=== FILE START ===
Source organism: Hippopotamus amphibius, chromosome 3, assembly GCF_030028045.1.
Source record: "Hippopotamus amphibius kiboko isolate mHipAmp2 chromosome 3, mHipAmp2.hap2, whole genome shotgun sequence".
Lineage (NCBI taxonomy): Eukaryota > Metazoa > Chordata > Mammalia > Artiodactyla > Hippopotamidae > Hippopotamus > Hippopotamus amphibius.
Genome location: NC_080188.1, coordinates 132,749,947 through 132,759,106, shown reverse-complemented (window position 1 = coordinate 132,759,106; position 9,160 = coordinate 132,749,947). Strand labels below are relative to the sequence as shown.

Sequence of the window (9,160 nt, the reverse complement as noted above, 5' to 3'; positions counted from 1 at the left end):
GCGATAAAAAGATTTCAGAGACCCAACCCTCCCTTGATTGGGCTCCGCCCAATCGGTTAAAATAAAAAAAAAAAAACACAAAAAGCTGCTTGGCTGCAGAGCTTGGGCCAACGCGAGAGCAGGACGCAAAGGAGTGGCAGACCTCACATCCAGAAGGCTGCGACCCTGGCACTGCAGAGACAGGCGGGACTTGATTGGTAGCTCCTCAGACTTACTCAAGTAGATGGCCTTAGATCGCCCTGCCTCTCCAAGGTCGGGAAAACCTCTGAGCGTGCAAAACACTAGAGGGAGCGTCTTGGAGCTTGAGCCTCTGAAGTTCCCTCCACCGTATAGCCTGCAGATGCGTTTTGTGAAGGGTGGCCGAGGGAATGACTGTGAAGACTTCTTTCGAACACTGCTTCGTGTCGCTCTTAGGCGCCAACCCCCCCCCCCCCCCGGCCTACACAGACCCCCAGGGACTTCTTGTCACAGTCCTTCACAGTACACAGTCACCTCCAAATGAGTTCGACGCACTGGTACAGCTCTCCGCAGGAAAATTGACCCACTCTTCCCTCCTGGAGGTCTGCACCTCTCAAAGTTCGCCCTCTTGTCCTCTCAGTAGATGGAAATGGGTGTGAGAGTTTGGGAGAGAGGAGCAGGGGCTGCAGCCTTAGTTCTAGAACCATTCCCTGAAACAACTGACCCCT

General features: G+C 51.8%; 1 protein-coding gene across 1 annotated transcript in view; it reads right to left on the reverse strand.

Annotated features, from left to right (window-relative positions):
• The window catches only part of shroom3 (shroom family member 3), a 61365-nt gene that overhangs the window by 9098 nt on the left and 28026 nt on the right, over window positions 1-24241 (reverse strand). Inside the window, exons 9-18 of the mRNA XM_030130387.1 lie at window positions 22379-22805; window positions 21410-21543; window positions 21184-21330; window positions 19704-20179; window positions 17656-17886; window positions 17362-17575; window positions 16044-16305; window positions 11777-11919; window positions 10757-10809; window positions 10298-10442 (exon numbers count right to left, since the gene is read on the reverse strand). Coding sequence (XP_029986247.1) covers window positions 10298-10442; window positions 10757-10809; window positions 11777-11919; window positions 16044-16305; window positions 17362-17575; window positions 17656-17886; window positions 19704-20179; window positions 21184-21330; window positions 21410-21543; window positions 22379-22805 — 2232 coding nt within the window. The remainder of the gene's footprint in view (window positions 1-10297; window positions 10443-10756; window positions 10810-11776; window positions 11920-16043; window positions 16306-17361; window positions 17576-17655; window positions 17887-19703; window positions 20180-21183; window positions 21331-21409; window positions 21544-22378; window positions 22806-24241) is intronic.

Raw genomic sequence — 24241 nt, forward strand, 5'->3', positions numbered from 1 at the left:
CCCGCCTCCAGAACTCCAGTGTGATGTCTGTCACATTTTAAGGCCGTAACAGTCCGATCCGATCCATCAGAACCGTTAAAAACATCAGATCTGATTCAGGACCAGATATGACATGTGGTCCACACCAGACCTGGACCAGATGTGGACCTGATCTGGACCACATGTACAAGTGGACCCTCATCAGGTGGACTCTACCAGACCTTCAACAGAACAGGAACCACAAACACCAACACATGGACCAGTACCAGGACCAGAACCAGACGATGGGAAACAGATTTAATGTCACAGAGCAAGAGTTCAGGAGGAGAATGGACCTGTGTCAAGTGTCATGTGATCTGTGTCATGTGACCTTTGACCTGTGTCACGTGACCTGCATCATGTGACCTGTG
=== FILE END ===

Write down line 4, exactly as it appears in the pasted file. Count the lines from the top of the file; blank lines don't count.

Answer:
Genome location: NC_080188.1, coordinates 132,749,947 through 132,759,106, shown reverse-complemented (window position 1 = coordinate 132,759,106; position 9,160 = coordinate 132,749,947). Strand labels below are relative to the sequence as shown.